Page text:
Maybe you're in the wrong line of work. CNN states that high school teachers have one of the most stressful and poorly paid jobs anywhere. That's certainly not encouraging. It makes you think you aren't half as smart as you thought you were.
Personally, I don't see it that way. Of course the job is stressful. There are constant demands from administration, both on-site and from the anti-union, anti-labor psychos at Tweed. And dealing with the demands of 170 teenagers on a daily basis can be harrowing. But those of us who've toughed out the first few years have found ways--we've learned from experience.
Don't believe the teacher-bashers who say we don't get better after 3 years. They just don't want to pay you. They want disposable McTeachers who will never mature enough to stand up for themselves or the kids they teach. It's fairly easy for them to sit around in air-conditioned offices and criticize us. In fact, that's because they themselves have a very low-stress occupation. They can't do what we do.
In fact, it's fairly easy for me to sit behind this laptop and condemn them. I could do a much more thorough job of it if I weren't hampered with having to show up to work each day and help kids. Now I don't mind doing that, and with 25 years, I'm confident I'm the best teacher I've ever been. I've dealt with hundreds of situations and I've learned from results, both good and bad.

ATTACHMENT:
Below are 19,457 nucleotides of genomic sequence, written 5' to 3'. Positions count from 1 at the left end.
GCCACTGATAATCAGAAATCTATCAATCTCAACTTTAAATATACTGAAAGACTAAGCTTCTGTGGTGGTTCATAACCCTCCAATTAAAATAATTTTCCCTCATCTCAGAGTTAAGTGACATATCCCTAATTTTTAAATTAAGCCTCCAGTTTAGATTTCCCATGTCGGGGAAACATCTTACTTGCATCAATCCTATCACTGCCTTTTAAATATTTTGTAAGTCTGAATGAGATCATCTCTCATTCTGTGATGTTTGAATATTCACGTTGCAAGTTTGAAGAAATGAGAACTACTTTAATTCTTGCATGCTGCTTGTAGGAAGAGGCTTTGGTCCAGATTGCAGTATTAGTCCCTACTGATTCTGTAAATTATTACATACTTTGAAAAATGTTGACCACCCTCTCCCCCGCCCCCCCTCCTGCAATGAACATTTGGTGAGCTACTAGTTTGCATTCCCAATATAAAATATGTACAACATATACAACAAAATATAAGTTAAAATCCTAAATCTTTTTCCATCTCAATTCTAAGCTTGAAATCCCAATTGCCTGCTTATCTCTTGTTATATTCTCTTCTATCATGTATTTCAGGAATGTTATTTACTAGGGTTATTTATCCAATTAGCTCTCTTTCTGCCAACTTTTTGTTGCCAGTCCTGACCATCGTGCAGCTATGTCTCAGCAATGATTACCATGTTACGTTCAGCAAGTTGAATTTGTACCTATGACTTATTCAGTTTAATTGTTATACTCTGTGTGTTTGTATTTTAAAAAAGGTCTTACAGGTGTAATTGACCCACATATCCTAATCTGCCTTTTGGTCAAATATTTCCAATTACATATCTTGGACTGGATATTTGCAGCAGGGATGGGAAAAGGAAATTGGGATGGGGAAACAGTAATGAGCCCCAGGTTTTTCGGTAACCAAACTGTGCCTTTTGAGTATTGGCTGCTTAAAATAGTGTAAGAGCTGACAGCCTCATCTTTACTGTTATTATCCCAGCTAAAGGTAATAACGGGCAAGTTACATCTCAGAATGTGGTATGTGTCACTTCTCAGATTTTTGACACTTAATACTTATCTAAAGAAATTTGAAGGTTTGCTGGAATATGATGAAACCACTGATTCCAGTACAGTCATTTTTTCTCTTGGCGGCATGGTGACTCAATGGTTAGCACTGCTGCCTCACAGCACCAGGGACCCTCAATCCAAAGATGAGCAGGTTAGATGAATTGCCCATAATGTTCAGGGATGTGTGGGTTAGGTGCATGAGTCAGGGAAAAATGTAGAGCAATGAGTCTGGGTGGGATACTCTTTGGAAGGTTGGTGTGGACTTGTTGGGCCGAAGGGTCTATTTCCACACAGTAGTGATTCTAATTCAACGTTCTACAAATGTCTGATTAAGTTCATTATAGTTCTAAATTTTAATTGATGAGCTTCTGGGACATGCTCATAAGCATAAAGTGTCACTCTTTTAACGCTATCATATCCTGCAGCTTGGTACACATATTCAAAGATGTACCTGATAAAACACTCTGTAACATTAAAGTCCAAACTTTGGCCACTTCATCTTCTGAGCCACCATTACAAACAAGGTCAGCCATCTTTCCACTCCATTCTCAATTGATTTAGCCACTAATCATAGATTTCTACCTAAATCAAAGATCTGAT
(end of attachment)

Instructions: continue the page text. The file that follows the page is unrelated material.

In both lessons and social situations, I've got a wealth of experience to draw from. It's sad that our titular leaders would just as soon toss me into the Absent Teacher Reserve as look at me, and that their protégés, like Michelle Rhee, will disregard convention and break laws just to get rid of teachers like me.
Make no mistake that given his druthers, Chancellor Klein would do exactly the same thing. We always hope that age brings wisdom. It's pathetic that our top-dog educational leaders would not only ignore that, but do everything they can to deprive our children of it--just to save a few bucks.
And that's what stresses me out.